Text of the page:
McDonald then moved in television. It was the early 1970s. “I did a lot of tartan shows and they were infra dig in the folk community. In 1992, I was at an art festival in Dundee with the Stewarts of Blair, the great singers of the travelling community. I expected them to be uneasy with me, if not hostile, but they were really warm. Belle Stewart was brilliant. She was surrounded by earnest types going on about this verse and that and when they went away she just told me that traditional music does not mean one thing. Traditional music does not have to be written around a campfire or by poets in an attic. Songs can be written by people who just want a buck. That doesn’t make them any less significant or less powerful.”

THE breakfast is almost finished. It has taken him more than hour, bites interrupted by soundbites. He extols Seeger, the catalyst for much of the folk revival, and he mentions the traditional patriotic Cuban tune Guantanamera.

“Folk singers won’t do that now and they associate it with the anodyne. But it is a wonderful political song. The words by Jose Marti are powerful and moving. I sang it last night at a folk club but it gets a poor press because it is normally sung badly by Spanish waiters,” he says.

Typically, given McDonald’s diverse activities, he once did a show on the Fringe with Theatre PKF that interspersed the work of Marti with that of Hugh MacDiarmid. “It led to an interesting discussion with one of the audience,” he says. “He was from Cuba and interested in our take on Marti. It did not take him long to approach us after the show. There were only five in the audience and that was a busy night.”

This interaction with the audience is at the heart of his work. “It can be saddening at times,” he says. “You sing a song and people will say to you: “Good on you, Alastair, we hate the English too,’ That is a chilling line to hear. You can be pro-Scottish without being anti-English.” He has changed lines to songs in an effort to rob them of sentiments he deplores. “Heroes are aggressive, I understand that. But they are aggressive against a stance, against an issue rather than a person. I have just done a presentation on James Connolly. There were lines about hate and hatred. They sprang off the page as just wrong so they were changed.”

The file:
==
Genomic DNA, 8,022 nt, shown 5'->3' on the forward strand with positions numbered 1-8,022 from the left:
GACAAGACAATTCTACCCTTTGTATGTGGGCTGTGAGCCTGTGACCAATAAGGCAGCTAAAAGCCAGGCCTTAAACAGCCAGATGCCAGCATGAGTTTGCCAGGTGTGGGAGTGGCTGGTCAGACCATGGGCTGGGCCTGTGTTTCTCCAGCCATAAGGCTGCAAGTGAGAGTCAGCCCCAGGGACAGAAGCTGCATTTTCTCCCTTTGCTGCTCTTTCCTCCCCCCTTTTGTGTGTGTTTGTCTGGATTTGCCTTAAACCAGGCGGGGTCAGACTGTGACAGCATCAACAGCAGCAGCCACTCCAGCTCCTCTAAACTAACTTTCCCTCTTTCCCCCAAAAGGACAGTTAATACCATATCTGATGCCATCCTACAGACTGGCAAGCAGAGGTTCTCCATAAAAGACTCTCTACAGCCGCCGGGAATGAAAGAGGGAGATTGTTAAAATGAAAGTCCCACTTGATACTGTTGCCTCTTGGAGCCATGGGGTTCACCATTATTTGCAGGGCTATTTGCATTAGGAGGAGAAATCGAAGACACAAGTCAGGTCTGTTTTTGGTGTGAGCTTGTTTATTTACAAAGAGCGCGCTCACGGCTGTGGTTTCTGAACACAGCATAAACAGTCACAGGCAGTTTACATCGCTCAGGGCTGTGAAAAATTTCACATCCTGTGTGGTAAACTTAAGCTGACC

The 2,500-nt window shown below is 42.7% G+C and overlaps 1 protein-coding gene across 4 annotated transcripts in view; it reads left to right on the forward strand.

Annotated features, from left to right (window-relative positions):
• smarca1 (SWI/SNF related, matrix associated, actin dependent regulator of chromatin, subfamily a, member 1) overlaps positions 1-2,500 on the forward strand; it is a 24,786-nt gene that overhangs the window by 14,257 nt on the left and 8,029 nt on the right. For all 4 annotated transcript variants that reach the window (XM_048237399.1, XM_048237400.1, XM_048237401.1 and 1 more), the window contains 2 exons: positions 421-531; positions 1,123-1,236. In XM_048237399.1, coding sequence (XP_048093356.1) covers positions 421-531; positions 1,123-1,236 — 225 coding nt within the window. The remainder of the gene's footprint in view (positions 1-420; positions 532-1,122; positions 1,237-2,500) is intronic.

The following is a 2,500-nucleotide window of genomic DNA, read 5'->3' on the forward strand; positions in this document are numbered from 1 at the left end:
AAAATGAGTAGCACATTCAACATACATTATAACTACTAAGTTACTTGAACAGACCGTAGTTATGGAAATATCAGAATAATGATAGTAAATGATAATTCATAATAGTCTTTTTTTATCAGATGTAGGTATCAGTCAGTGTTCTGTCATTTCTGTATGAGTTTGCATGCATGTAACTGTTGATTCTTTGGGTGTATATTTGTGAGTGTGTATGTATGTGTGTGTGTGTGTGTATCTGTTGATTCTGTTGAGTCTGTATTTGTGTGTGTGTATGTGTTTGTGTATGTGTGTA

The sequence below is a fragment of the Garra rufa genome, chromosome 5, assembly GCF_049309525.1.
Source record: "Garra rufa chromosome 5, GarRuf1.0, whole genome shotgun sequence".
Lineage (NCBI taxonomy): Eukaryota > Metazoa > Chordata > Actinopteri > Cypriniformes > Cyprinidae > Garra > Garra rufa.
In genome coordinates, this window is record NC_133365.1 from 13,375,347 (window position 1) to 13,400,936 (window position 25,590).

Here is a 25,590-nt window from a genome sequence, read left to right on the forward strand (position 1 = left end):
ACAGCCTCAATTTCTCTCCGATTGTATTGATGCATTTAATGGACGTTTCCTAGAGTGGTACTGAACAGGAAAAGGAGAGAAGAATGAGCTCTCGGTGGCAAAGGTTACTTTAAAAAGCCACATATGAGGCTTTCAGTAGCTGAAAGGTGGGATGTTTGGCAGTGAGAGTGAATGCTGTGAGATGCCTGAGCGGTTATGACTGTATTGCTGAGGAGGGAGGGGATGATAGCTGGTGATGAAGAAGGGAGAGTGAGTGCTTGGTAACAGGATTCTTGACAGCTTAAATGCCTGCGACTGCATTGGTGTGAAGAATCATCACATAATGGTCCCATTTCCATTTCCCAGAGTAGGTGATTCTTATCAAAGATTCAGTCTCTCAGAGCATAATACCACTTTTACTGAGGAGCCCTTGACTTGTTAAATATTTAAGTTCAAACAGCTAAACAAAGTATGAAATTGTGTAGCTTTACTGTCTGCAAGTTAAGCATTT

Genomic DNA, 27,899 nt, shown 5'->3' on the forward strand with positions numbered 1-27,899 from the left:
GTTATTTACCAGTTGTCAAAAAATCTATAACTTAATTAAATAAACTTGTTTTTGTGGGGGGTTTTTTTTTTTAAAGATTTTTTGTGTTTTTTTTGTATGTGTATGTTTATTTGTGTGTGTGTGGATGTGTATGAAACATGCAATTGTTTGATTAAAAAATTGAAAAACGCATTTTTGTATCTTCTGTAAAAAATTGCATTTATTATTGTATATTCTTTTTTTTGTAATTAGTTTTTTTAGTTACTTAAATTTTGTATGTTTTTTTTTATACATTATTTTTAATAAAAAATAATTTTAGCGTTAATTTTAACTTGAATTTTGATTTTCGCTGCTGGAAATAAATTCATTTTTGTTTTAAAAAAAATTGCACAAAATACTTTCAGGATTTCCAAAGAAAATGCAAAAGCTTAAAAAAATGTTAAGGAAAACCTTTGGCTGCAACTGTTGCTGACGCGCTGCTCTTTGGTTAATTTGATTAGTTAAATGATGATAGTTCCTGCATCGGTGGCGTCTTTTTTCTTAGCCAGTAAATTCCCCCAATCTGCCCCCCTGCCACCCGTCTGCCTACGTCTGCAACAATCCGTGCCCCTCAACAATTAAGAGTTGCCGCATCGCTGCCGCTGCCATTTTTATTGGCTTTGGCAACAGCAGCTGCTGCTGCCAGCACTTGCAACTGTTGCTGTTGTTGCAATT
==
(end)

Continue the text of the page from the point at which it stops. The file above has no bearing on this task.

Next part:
He does not shy away from controversy, however. His latest CD includes a rendition of Easter Rising (Foggy Dew), the Republican ballad, and a condemnation of President George W Bush and Tony Blair. He admits his selections of songs have caused him trouble in the past. “I was presenting a show on Radio Clyde on the night Tom Clancy died. I wanted a song with him singing without his brothers so I found The Patriot Game. I followed it with Connolly Was There, because it was sung by Dominic Behan, writer of The Patriot Game. When I came out of the studio, the newsroom informed me that I had been reported to the police by at least two callers who believed I was inciting a riot.

"But I believe The Patriot Game is not a rebel song but a song about a rebel. There is a difference. I believe Behan was talking about the dangers of radicalisation and that is an issue that has not gone away. But I learned from it. I have learned that people take songs in different ways and sometimes are not attuned to the nuances. People have fallen foul of that and have been shoved into a category they cannot get out of.”

He has an ear for a bit of fun, however. “I have to have whimsical songs in my set. It is for the poor audience. They have to a rest from what I am beating them over the head with,” he says. It is why he is seen as one of the best singers of the works of Matt McGinn. “The Wee Kirkcudbright Centipede was one of those gifts that life just presents,” he says. “Matt phoned me up and sang it to me over the phone. I asked him: ‘When did you write this?’ He said: ‘Just now and that is the first time I have sung it.' I did it on Songs of Scotland and had to repeat it later in the series. I still do it 40-odd years on.”

But if the songs vary between light and dark, if the message is one of fun or of danger, then McDonald stands sure and steady. “Any political stance I have today is informed by music. The people I have worked with over the years have had the most enormous integrity and I have tried to take from that,” he say.

Could he be described as a socialist, a republican and a nationalist? “I would hate to be tied down to any of these labels because I can find fault with them all,” he says. “I really believe in individualism. I am suspicious of the party line. Parties have a drum to bang.”

McDonald’s music is more textured. “I like to leave them with a thought, something they can latch on to, something they can reflect on. I love gospel music because it can talk about bad times but maybe offer some hope. We need that.”

Songs can be dangerous things but they can be healing, too.